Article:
Joe Biden: the grandfather back

Joe Biden: the grandfather back


You could almost hear the collective expiration of the establishment after Joe Biden’s resounding victory in South Carolina on Saturday evening. Finally, on the fourth sample of this remarkably polarized democratic primary, Bernie Sanders encountered a barrier, the African-American vote. The former vice president can now credibly face Mr. Sanders in the primary group over the next few days. But Mr. Biden’s victory should not yet be confused with a national dynamic. He owes a lot to James Clyburn, the congressman from South Carolina, whose moving approval last week was cited by nearly half of black voters as influencing their choice. In this regard, all policy is local. In addition, Mr. Biden spent almost all of his time and money winning the state at the expense of the biggest next week.

Yet he is back from the living dead. In 1992, Bill Clinton became “the kid back” after finishing second in New Hampshire. Mr. Biden has now earned the nickname “returning grandfather”. It would take a change of ocean to convert the momentum it takes from South Carolina to lead the sweep of the Super Tuesday next week. Biden follows Sanders in double-digit national polls. Many large states, including California, where Sanders’ leadership has been prohibitive for weeks, have already recorded unusually high advance polling rates. Next Tuesday, the most likely result is that Mr. Sanders comes out on top and there is a fight between Mr. Biden, Mike Bloomberg and Elizabeth Warren for second place. It is hard to believe that Pete Buttigieg and Amy Klobuchar will not follow Tom Steyer’s example by withdrawing. None of them is likely to win one of the 14 states that voted on Tuesday.

At this point, the Democratic establishment will have to unite behind a non-Sanders candidate – assuming it is not already too late. If the party wants to convert the relief on Saturday evening into a workable hope, it should persuade Bloomberg to withdraw from the race. It has been obvious for several weeks that the unintended beneficiary of the former New York mayor’s record spending has been Mr. Sanders. It is hard to imagine that Mr. Bloomberg can be persuaded to give up just 72 hours before his name first appears on a ballot. He released a three-minute ad in the prime time window this Sunday morning to address America on the coronavirus. Logic suggests that Mr. Bloomberg would have a much greater impact if he spent this money on Mr. Biden. Emotion will no doubt dictate the opposite.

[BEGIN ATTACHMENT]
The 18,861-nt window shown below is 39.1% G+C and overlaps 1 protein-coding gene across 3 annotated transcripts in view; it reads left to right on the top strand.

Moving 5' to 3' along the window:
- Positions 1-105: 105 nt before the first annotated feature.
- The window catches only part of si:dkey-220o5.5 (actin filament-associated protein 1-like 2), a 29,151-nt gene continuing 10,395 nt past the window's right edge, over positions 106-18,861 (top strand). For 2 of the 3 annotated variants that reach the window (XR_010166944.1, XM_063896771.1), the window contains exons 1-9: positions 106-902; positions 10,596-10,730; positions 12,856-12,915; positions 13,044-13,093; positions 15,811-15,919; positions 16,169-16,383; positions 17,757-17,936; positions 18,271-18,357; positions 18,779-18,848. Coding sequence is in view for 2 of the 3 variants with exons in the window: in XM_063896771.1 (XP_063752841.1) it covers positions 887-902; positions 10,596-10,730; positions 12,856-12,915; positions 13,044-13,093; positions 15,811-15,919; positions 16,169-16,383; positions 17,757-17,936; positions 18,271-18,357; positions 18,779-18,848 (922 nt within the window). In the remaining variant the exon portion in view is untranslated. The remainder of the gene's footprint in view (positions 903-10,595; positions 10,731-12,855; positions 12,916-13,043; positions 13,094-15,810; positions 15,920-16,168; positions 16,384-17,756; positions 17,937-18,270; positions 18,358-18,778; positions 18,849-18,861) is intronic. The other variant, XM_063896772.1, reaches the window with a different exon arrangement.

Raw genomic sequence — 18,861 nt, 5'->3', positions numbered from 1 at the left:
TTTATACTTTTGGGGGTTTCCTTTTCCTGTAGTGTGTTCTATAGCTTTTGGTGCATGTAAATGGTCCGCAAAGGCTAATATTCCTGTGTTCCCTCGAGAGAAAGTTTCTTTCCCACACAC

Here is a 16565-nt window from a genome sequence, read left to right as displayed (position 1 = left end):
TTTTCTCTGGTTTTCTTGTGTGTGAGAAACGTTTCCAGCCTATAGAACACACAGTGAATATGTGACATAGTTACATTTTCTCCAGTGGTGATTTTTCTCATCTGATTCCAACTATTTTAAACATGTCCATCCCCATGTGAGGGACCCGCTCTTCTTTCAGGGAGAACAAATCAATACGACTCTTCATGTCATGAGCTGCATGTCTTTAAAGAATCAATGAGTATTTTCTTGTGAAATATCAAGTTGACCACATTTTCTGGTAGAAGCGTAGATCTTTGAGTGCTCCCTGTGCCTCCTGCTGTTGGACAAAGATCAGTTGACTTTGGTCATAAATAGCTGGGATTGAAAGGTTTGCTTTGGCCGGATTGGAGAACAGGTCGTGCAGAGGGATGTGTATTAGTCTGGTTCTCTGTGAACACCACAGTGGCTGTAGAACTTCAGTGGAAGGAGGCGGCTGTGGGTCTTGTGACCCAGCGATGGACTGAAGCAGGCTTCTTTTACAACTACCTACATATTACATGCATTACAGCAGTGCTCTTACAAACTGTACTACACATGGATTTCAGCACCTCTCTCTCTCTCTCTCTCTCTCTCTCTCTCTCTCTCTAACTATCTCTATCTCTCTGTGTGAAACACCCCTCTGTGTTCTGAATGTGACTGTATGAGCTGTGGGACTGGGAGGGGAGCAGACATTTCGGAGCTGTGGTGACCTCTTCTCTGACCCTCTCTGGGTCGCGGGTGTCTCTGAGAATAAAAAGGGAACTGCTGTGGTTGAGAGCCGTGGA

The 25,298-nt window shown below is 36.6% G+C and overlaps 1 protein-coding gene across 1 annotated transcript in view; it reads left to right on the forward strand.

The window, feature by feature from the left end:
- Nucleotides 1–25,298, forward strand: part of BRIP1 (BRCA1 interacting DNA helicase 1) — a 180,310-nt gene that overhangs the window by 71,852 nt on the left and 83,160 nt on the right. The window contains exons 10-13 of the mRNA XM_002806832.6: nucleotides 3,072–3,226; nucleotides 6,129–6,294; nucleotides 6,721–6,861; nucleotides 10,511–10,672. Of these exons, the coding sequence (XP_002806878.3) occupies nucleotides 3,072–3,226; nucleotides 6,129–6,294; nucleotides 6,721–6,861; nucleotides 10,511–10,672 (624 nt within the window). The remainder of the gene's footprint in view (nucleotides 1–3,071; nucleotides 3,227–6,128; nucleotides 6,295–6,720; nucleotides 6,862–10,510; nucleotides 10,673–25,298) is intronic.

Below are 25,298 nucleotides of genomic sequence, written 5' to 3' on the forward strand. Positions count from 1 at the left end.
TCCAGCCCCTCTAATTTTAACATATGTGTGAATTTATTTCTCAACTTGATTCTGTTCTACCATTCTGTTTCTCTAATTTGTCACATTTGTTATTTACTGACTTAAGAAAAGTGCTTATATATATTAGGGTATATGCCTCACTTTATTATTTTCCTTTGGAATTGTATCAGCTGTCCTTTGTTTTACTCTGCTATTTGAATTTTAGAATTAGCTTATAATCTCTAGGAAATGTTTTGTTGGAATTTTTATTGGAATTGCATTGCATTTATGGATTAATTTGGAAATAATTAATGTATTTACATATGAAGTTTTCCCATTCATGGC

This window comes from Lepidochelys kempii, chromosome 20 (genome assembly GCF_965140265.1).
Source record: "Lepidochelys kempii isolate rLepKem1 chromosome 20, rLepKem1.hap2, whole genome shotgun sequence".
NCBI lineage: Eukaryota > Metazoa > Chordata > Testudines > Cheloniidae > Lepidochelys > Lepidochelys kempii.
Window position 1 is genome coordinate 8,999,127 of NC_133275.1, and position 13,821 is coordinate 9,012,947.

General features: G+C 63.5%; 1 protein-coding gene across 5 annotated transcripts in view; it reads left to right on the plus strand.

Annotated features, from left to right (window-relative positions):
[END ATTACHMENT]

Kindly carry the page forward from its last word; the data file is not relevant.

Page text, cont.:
The situation is rich and potentially bitter with irony. Mr. Bloomberg entered the race in November after concluding that Mr. Biden was too weak to take a left (Mrs. Warren was then in the lead, not Mr. Sanders). However, it has become increasingly evident that his presence is the greatest obstacle to the appointment of Mr. Biden. Mr. Bloomberg could continue running for the White House for several lives without exhausting his personal wealth. “United we are” is a song from the left. Big Democrats should try to convert Mr. Bloomberg to this way of thinking as quickly as possible.

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